Edwards liquor store wins contested license
Chris Irving is sleeping a little better these days. Despite opposition from several liquor store owners in the county, the Eagle County Board of Commissioners unanimously approved Irving’s liquor license application Monday. After spending weeks fighting that opposition Irving plans to open drink! inc., described as a fine wine shop, sometime in the next three weeks.”It’s been a very, very interesting few weeks,” Irving said from drink! inc.’s future location in the Edwards Corner building on U.S. Highway 6.While Irving is declaring victory, he said he expects liquor license hearings in the future to be much more complicated than they have been in the past. His attorney, Dan Wolf, agreed.”I think the county commissioners are probably going to be sensitized to this issue in the future,” Wolf said. “The next application that comes forward in the Edwards area is going to face some closer scrutiny than in the past.”
Drink! inc. will be Edwards’ fourth liquor store. Owners of some of the valley’s existing liquor stores expressed concern the addition of Irving’s store may be excessive for a market the size of Edwards. Beverly De Moss, owner of Riverwalk Wine & Spirits, also worried aloud what sort of message children would get, knowing that all four of Edwards’ stores were within walking distance to each other. David Courtney, part-owner of Beaver Liquors in Avon, agreed with De Moss, pointing out that Edwards’ liquor stores outnumber churches. Normally liquor license hearings are a fairly informal process, Wolf said. On the contrary, drink! inc. had multiple hearings for its application and those hearings more closely resembled a courtroom trial, he added. One store, South Forty Liquors, brought an attorney to the first hearing who pointed out how notification of the liquor store application failed to meet legal guidelines. Both sides called witnesses to testify for or against the store.Monday’s hearing was lengthy as well, but in the end, Irving’s request for a liquor license was approved.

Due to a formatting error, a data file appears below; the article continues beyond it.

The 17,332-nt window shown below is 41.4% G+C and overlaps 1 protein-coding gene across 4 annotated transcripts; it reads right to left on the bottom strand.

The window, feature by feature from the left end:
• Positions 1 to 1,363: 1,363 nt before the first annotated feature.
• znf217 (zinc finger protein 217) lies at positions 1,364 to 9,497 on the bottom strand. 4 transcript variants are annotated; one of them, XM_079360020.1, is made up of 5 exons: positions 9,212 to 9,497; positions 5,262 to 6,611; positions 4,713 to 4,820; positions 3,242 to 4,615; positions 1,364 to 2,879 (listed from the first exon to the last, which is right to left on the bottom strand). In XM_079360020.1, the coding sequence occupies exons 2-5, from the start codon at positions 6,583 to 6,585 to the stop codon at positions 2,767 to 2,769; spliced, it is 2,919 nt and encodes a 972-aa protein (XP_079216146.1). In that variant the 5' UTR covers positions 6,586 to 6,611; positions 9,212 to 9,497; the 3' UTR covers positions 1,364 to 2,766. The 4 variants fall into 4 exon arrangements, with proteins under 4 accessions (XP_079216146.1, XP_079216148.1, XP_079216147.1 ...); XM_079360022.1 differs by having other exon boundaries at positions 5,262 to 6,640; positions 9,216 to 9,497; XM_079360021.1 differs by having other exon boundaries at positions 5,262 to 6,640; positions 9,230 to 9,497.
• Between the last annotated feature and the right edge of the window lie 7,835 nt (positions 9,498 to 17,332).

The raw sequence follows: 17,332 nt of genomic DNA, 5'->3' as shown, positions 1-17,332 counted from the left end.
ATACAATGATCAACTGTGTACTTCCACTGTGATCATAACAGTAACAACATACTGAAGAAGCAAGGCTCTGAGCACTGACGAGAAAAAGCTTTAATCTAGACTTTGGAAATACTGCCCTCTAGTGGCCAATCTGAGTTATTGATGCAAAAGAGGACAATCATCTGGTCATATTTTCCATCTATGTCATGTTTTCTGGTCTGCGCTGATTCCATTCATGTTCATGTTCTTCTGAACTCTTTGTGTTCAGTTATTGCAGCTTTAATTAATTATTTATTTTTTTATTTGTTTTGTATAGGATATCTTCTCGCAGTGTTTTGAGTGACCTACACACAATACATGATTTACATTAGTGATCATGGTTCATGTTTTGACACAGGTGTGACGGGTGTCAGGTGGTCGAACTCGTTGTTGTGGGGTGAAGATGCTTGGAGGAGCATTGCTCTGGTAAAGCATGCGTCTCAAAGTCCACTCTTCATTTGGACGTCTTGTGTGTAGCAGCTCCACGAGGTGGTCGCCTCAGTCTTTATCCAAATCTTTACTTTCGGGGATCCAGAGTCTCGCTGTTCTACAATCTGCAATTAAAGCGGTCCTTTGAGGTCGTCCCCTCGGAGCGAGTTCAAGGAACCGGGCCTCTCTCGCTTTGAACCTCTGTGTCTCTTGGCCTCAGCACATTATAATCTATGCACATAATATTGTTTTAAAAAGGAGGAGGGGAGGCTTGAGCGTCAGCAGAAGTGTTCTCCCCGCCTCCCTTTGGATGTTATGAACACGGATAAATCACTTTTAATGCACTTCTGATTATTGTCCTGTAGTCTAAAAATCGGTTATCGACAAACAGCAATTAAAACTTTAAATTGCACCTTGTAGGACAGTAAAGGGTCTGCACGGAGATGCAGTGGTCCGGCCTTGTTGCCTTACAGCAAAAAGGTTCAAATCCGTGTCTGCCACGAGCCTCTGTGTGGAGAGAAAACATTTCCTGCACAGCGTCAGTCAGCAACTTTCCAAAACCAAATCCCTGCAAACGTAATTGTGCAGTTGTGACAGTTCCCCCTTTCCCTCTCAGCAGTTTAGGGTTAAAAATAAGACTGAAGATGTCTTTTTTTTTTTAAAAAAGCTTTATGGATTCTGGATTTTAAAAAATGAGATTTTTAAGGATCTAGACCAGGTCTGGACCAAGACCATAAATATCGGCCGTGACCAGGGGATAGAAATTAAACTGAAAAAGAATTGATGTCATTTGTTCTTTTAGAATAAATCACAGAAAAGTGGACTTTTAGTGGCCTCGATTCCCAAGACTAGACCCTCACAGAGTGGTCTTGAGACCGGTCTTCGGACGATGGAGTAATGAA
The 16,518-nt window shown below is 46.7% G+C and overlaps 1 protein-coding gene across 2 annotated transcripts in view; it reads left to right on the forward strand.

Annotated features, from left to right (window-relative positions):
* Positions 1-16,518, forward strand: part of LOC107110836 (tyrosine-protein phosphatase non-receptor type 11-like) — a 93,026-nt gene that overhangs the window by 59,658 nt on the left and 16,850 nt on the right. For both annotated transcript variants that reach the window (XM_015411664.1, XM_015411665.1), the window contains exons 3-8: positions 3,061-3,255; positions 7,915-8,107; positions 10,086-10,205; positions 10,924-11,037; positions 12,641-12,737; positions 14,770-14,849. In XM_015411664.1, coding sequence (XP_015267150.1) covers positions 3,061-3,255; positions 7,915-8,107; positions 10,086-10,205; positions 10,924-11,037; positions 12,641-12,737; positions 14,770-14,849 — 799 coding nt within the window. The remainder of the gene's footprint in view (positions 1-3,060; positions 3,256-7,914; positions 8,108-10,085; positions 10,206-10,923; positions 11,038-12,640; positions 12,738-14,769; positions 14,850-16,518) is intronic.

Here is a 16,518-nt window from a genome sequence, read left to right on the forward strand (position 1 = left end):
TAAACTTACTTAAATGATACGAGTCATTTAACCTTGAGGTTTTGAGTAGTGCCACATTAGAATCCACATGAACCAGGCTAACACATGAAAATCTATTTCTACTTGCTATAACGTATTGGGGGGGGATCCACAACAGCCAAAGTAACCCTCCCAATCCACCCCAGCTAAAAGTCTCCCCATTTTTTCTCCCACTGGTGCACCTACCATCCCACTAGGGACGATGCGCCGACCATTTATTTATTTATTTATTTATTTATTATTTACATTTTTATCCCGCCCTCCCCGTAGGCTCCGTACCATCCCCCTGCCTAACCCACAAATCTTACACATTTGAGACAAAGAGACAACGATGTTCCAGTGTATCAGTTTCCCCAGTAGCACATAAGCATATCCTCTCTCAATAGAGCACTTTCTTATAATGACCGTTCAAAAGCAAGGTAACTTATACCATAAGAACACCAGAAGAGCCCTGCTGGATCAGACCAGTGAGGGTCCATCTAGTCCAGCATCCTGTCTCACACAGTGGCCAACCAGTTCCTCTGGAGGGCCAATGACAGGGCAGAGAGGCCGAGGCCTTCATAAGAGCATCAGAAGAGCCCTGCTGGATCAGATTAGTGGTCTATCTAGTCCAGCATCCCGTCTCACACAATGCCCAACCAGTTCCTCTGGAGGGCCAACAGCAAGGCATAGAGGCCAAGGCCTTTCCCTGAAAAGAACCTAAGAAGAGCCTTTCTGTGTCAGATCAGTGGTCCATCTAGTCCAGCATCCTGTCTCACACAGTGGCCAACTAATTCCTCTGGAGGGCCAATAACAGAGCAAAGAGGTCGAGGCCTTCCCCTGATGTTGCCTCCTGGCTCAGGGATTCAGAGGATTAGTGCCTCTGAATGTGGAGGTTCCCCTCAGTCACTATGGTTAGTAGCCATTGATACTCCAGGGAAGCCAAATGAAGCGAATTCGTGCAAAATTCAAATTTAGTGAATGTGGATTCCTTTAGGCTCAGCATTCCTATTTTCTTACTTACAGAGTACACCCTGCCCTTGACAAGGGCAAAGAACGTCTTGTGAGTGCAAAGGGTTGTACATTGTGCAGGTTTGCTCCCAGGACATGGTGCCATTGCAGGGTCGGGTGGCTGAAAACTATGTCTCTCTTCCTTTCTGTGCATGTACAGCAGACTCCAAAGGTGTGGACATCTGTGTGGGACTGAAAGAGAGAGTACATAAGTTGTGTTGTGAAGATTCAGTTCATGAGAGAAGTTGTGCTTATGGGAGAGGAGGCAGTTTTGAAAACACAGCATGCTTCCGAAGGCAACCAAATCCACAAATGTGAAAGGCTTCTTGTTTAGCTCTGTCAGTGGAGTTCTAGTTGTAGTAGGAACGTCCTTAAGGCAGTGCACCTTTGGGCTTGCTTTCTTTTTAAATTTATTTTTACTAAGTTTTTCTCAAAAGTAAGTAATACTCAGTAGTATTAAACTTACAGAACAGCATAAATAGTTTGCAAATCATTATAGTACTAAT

“I think that the commissioners were very patient, were thoughtful and allowed everyone to say their piece,” Wolf said.When asked about the county’s decision to approve drink! inc.’s application, De Moss said, “It is what it is.” She declined to elaborate further. Wolf argued the real reason drink! inc. faced opposition was not out moral concerns, but competition – which, he said, the owner stores didn’t want.”I was confident that the board was going to see what we believed to be the true reason behind the opposition from the other liquor store owners,” he said. Irving said drink! inc. wouldn’t compete directly with existing stores, anyway. He doesn’t plan to sell items that are normally carried by local retailers – he wants to sell more obscure wines and hand-crafted beers, he said.
Wolf, who has also worked with local restaurants applying for liquor licenses, said he expects drink! inc.’s experience may establish a new precedent.”It raised the level of formality of these liquor license hearings,” he said. “That may or may not be a good thing.”Staff writer Tamara Miller, based in Vail, Colorado, can be reached at 949-0555, ext. 607 or firstname.lastname@example.org.